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World leaders are gathering in New York for U.N. General Assembly


This is the week when world leaders gather at the United Nations for the General Assembly. And this year they're taking stock of a set of ambitious goals to fight poverty and hunger around the world - so-called Sustainable Development Goals. Ukraine's president is also expected to attend the General Assembly as he tries to get more countries to push Russia to end its aggression. NPR's Michele Kelemen takes a look at a very big agenda.

MICHELE KELEMEN, BYLINE: U.N. Secretary-General Antonio Guterres says the world is falling behind in its goals and facing massive challenges - climate change, conflict and soaring inequalities.


ANTONIO GUTERRES: People are looking to their leaders for a way out of this mess. Yet in the face of all these and more, geopolitical divisions are undermining our capacity to respond.

KELEMEN: Russia's war against Ukraine has upended world food markets and stymied work in the U.N. Security Council, where Russia holds a permanent seat and veto power. The council will be meeting on Ukraine on Wednesday, and Guterres is hoping to use his meetings this week to try to revive a deal that allowed Ukraine to export food via the Black Sea. He's not sounding very optimistic about that, though, nor are U.S. officials. U.S. Ambassador Linda Thomas-Greenfield says Russia's full-scale invasion of Ukraine struck at the heart of the U.N. Charter.


LINDA THOMAS-GREENFIELD: Right now, we are at an inflection point, and the actions we take over the next week and in the months ahead will be consequential.

KELEMEN: Humanitarian organizations are worried that the global divides make it hard to get anything done at the U.N. David Miliband is a former British foreign secretary who runs the International Rescue Committee, an aid group.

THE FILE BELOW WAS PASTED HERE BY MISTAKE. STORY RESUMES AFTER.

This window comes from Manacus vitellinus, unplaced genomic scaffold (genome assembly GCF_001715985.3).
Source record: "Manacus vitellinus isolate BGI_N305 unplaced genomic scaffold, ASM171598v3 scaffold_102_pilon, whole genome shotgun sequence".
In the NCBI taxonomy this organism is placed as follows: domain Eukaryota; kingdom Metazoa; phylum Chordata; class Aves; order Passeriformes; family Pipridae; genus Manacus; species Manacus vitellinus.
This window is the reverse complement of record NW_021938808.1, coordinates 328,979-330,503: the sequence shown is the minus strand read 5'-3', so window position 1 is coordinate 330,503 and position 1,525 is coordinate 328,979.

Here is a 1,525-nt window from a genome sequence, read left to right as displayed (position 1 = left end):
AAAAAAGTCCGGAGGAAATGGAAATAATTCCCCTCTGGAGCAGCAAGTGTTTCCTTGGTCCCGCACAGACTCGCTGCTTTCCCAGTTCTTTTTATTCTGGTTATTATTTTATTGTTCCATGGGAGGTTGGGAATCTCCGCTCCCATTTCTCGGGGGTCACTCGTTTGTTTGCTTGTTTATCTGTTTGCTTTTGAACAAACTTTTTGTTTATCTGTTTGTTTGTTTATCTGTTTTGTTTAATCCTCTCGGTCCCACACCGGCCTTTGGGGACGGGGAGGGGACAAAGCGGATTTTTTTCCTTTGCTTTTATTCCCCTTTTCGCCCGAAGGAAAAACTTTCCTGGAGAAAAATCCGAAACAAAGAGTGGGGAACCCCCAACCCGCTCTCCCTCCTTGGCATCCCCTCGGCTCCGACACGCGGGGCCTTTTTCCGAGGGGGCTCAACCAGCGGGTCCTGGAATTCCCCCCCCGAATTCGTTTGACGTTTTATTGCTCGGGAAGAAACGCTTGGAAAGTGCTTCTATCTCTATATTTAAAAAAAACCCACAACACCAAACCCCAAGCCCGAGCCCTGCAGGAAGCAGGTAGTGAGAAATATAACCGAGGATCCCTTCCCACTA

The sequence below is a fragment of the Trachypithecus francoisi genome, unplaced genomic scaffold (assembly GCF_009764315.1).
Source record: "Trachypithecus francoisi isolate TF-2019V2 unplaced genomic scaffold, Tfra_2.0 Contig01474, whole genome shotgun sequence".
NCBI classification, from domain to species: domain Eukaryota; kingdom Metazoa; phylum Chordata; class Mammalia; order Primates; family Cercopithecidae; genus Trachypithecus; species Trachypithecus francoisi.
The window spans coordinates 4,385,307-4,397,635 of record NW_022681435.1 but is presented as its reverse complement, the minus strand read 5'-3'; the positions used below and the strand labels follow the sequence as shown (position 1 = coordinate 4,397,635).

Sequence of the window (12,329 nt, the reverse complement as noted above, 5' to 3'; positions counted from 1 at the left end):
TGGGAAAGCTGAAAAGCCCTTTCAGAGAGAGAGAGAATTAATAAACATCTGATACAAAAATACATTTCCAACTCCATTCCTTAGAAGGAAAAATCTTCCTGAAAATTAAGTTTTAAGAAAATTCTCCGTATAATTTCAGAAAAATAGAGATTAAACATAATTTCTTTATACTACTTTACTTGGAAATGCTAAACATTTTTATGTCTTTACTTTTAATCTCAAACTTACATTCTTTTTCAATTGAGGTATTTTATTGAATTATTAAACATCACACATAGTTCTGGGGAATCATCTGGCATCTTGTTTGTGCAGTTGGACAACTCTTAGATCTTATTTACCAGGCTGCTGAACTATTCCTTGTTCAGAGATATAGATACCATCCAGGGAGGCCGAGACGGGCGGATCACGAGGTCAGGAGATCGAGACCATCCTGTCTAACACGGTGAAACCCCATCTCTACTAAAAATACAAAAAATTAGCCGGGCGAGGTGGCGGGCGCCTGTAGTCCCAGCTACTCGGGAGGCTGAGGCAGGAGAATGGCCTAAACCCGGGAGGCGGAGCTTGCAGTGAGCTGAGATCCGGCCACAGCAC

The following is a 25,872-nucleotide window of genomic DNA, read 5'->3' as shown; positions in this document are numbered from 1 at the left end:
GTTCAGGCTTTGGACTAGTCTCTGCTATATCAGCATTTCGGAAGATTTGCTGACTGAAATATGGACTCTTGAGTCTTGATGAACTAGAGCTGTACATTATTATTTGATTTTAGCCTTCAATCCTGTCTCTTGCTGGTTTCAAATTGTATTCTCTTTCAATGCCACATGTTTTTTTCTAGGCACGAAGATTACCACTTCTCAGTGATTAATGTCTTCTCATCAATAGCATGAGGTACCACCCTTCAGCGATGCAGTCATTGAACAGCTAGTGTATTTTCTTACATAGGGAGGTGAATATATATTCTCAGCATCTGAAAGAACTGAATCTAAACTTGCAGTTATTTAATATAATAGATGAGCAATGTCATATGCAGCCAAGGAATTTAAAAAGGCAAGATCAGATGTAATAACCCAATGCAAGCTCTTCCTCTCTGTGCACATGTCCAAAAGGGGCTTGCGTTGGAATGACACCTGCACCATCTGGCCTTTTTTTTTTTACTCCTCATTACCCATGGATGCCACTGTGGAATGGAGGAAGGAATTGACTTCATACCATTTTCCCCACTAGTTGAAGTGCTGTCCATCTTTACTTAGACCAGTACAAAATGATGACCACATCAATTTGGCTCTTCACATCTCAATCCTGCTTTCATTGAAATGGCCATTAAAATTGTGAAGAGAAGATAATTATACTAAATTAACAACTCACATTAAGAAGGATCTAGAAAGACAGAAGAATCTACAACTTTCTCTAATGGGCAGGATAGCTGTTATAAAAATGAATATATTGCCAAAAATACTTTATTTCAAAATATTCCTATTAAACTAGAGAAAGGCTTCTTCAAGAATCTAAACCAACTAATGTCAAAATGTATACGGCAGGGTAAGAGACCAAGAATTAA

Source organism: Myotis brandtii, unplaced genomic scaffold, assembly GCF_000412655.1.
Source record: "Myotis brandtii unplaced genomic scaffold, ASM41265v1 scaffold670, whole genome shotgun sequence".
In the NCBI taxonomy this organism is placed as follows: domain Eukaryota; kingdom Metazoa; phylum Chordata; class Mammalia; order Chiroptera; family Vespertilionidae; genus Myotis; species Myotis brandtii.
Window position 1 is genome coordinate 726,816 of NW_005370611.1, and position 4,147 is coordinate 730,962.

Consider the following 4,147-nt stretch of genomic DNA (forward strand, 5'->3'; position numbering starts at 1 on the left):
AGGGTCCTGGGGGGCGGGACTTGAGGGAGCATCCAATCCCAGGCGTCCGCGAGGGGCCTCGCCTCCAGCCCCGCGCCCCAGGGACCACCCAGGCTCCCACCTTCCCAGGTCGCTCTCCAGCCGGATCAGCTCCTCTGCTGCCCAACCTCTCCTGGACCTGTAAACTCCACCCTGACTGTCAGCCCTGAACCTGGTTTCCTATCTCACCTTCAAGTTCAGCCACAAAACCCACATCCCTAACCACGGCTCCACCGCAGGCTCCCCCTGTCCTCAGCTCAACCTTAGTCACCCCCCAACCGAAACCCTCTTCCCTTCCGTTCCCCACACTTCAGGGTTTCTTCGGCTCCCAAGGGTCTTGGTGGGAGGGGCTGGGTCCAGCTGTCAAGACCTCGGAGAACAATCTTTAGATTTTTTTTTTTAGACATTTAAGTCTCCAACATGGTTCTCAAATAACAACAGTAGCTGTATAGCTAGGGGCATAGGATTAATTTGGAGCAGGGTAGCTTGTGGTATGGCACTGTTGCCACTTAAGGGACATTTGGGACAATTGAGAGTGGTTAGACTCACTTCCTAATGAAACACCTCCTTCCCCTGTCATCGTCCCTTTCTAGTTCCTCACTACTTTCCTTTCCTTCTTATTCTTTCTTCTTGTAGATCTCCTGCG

DAVID MILIBAND: Ukraine has united the West, but it has divided the West from the rest. And it's led to allegations that Ukraine is getting some kind of extra treatment or extra focus.

KELEMEN: He's just back from visiting Ukraine and says the conflict there has a direct impact on other countries. Russia has been striking grain depots and blocking Ukrainian exports, and many countries in Africa depend on Ukrainian grain. U.S. officials say they are committed to both helping Ukraine and the rest of the world. That's necessary, says Elizabeth Cousens, who runs a nonprofit that supports the U.N. called the UN Foundation.

ELIZABETH COUSENS: We have to deal with issues about - of aggression and violation of the U.N. Charter and countries that are at war that need to be at peace. We have to deal with natural disasters. Look at, you know, the catastrophic toll that has been taken in Libya with these recent floods, the recent earthquake in Morocco. And we have to be able to keep our sights on the goals that we set for ourselves.

KELEMEN: This is the halfway point for countries to meet those Sustainable Development Goals, or SDGs. Cousens helped to negotiate the ambitious targets.

COUSENS: They're incredibly important. They're the world's plan for a healthier, safer and fairer planet for us all. And they are off-track.

KELEMEN: While world leaders focus on these broad goals, there will also be meetings on the sidelines on some specific conflicts, from recent coups in Africa to the wars in Sudan and Yemen, as well as the plans for an international intervention for Haiti, a country currently overrun by gangs.

Michele Kelemen, NPR News. Transcript provided by NPR, Copyright NPR.

NPR transcripts are created on a rush deadline by an NPR contractor. This text may not be in its final form and may be updated or revised in the future. Accuracy and availability may vary. The authoritative record of NPR’s programming is the audio record.

Michele Kelemen has been with NPR for two decades, starting as NPR's Moscow bureau chief and now covering the State Department and Washington's diplomatic corps. Her reports can be heard on all NPR News programs, including Morning Edition and All Things Considered.